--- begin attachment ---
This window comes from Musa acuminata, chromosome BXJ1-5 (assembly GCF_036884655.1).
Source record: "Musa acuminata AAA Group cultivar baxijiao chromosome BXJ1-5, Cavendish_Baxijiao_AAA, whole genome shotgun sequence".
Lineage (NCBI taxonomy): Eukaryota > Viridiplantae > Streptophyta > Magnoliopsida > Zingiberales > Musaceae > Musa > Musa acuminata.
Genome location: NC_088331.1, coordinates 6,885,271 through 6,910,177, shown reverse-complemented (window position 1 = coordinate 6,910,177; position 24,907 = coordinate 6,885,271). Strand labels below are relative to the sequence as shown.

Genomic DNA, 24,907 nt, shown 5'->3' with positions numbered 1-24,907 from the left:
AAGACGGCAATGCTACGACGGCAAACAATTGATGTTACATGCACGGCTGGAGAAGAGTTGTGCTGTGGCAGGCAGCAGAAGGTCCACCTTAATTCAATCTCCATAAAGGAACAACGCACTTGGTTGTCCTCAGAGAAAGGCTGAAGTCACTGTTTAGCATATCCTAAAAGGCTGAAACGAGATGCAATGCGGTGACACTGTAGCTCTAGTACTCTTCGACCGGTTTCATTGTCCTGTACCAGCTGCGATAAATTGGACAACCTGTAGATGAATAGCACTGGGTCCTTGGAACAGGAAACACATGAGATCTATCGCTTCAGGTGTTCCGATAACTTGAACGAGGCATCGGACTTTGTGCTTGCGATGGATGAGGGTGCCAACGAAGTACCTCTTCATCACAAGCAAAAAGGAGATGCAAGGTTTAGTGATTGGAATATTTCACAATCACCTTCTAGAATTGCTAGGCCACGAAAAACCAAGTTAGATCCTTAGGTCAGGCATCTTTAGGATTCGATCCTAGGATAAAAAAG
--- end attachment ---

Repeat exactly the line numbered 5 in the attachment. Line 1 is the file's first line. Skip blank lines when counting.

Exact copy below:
Genomic DNA, 24,907 nt, shown 5'->3' with positions numbered 1-24,907 from the left: